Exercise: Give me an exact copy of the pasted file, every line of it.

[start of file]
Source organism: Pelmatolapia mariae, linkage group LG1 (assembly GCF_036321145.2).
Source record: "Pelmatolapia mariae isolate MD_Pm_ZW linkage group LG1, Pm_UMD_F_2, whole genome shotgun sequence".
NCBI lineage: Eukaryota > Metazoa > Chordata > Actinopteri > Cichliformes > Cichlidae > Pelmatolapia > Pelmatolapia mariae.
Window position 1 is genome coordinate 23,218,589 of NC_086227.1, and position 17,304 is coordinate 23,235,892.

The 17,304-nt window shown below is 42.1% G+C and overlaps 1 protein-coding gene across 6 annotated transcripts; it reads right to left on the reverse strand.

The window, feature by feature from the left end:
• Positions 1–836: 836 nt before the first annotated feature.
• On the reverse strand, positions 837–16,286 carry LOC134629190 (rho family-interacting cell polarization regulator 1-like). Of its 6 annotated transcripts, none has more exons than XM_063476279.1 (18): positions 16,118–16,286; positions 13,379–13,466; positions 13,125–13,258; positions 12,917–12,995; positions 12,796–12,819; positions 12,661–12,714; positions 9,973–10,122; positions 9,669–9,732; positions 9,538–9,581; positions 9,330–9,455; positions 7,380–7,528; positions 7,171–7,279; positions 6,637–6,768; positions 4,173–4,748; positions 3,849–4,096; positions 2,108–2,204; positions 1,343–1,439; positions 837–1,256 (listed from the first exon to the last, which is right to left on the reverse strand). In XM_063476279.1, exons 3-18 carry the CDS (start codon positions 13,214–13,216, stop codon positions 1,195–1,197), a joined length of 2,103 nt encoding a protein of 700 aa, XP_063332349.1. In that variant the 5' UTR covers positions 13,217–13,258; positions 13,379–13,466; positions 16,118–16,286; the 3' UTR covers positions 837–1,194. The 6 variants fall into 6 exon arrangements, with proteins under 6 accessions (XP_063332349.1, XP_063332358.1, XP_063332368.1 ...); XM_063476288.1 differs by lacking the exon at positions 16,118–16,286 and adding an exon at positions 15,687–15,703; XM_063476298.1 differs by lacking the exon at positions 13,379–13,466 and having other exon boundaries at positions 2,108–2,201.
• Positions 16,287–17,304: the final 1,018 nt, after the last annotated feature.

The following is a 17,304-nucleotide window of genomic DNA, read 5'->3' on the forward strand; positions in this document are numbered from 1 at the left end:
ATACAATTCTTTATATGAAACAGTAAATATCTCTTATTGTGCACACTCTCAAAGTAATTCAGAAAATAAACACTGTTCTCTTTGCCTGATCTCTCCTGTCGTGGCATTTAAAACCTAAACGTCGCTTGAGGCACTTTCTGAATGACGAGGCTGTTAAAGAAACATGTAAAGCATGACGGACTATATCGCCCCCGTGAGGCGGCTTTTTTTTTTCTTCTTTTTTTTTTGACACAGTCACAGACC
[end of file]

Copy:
Source organism: Pelmatolapia mariae, linkage group LG1 (assembly GCF_036321145.2).
Source record: "Pelmatolapia mariae isolate MD_Pm_ZW linkage group LG1, Pm_UMD_F_2, whole genome shotgun sequence".
NCBI lineage: Eukaryota > Metazoa > Chordata > Actinopteri > Cichliformes > Cichlidae > Pelmatolapia > Pelmatolapia mariae.
Window position 1 is genome coordinate 23,218,589 of NC_086227.1, and position 17,304 is coordinate 23,235,892.

The 17,304-nt window shown below is 42.1% G+C and overlaps 1 protein-coding gene across 6 annotated transcripts; it reads right to left on the reverse strand.

The window, feature by feature from the left end:
• Positions 1–836: 836 nt before the first annotated feature.
• On the reverse strand, positions 837–16,286 carry LOC134629190 (rho family-interacting cell polarization regulator 1-like). Of its 6 annotated transcripts, none has more exons than XM_063476279.1 (18): positions 16,118–16,286; positions 13,379–13,466; positions 13,125–13,258; positions 12,917–12,995; positions 12,796–12,819; positions 12,661–12,714; positions 9,973–10,122; positions 9,669–9,732; positions 9,538–9,581; positions 9,330–9,455; positions 7,380–7,528; positions 7,171–7,279; positions 6,637–6,768; positions 4,173–4,748; positions 3,849–4,096; positions 2,108–2,204; positions 1,343–1,439; positions 837–1,256 (listed from the first exon to the last, which is right to left on the reverse strand). In XM_063476279.1, exons 3-18 carry the CDS (start codon positions 13,214–13,216, stop codon positions 1,195–1,197), a joined length of 2,103 nt encoding a protein of 700 aa, XP_063332349.1. In that variant the 5' UTR covers positions 13,217–13,258; positions 13,379–13,466; positions 16,118–16,286; the 3' UTR covers positions 837–1,194. The 6 variants fall into 6 exon arrangements, with proteins under 6 accessions (XP_063332349.1, XP_063332358.1, XP_063332368.1 ...); XM_063476288.1 differs by lacking the exon at positions 16,118–16,286 and adding an exon at positions 15,687–15,703; XM_063476298.1 differs by lacking the exon at positions 13,379–13,466 and having other exon boundaries at positions 2,108–2,201.
• Positions 16,287–17,304: the final 1,018 nt, after the last annotated feature.

The following is a 17,304-nucleotide window of genomic DNA, read 5'->3' on the forward strand; positions in this document are numbered from 1 at the left end:
ATACAATTCTTTATATGAAACAGTAAATATCTCTTATTGTGCACACTCTCAAAGTAATTCAGAAAATAAACACTGTTCTCTTTGCCTGATCTCTCCTGTCGTGGCATTTAAAACCTAAACGTCGCTTGAGGCACTTTCTGAATGACGAGGCTGTTAAAGAAACATGTAAAGCATGACGGACTATATCGCCCCCGTGAGGCGGCTTTTTTTTTTCTTCTTTTTTTTTTGACACAGTCACAGACC